In 2001, the Senate was evenly divided at 50-50, with Vice President Dick Cheney’s tie-breaking vote giving Republicans control. But in the spring, the White House and Senate Republicans thwarted Vermont Sen. Jim Jeffords’ attempt to fund education programs for children with disabilities. The most moderate member of the Republican caucus was so enraged he quit the party and handed control of the chamber to the Democrats.
In 1962, President John F. Kennedy was struggling to convince his party’s conservative members to support his bill establishing the Medicare program, especially Rep. Wilbur Mills of Arkansas, who chaired the committee that the bill had to clear. So Kennedy tried to apply public pressure with a May speech at New York’s Madison Square Garden, in conjunction with 45 other rallies in cities across the country. But, according to historian Julian E. Zelizer, the bully pulpit ploy “just annoyed [Mills] and made him dig in even more.” Kennedy congressional liaison Larry O’Brien lamented, “To get a vote on Medicare in the House, we had to persuade Mills, and you don’t persuade Mills with a rally in Madison Square Garden.” Despite lacking support from Mills’ committee, or the equivalent Senate committee, in July the bill was rushed to the Senate floor by the majority leader. He didn’t have to worry about a filibuster, and he thought he had 50 votes in hand, but ended up two votes short.
These episodes come to mind after Sen. Joe Manchin of West Virginia, the most moderate Democratic member in today’s 50-50 Senate, lashed out Friday at Vice President Kamala Harris. The previous day, Harris made an appearance on a West Virginia TV news show promoting President Biden’s $1.9 trillion pandemic relief package. While she didn’t mention Manchin’s name, the appearance looked like an attempt to pull him away from bipartisan negotiations and pressure him to support passage of the Biden plan. (Harris also appeared on a news show in Arizona, which is represented in the Senate by two moderates, Kyrsten Sinema and Mark Kelly.)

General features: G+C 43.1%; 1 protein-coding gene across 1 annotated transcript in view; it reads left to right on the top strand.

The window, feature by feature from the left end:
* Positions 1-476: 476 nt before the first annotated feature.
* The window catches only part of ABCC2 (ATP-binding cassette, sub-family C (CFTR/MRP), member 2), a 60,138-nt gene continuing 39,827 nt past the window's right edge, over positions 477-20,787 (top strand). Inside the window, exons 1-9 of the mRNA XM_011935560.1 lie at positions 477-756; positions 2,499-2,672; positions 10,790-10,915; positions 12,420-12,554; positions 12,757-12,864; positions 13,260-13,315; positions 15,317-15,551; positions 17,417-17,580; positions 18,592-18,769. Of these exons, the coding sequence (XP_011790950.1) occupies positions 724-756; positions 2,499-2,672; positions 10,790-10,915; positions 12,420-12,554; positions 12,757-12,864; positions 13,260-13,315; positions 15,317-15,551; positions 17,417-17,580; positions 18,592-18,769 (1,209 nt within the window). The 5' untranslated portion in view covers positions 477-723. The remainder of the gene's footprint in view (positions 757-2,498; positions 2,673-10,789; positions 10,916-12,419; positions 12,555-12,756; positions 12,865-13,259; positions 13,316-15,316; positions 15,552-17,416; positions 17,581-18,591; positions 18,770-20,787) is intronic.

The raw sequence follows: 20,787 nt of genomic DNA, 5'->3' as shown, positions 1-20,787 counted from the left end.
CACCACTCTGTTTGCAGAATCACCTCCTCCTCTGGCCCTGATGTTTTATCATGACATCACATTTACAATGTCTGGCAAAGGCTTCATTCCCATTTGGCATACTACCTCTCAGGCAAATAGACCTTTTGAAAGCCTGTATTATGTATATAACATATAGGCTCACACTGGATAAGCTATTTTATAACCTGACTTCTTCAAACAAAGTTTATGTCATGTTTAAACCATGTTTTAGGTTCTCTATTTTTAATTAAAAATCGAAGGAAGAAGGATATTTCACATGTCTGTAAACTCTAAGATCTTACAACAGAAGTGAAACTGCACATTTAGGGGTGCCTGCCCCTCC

Manchin said of the Harris interview, “I saw it. I couldn’t believe it. No one called me.” He then insisted, “We’re going to try to find a bipartisan pathway forward. I think we need to. But we need to work together. That’s not a way of working together, what was done.” And he reiterated his earlier skepticism of the near-universal $1,400 checks in Biden’s plan: “We want to help everybody that needs help. But if a person is making $250,000 or $300,000, I don’t think they’re in as much need as a person making 40 or 50 [thousand]. … We’re going to target it.”
Manchin said all of this a few days before Democrats take the first step for a bill that would be passed by budget reconciliation, which is a procedurally complicated route that disallows use of the filibuster, effectively lowering the threshold for passage from 60 votes to 50. Since the reconciliation bill drafting process would take several weeks, there’s time for Manchin’s bipartisan group of 16 senators to strike a deal among themselves and try to bend the White House and the rest of Congress their way – as a similar group did to pass December’s pandemic relief bill.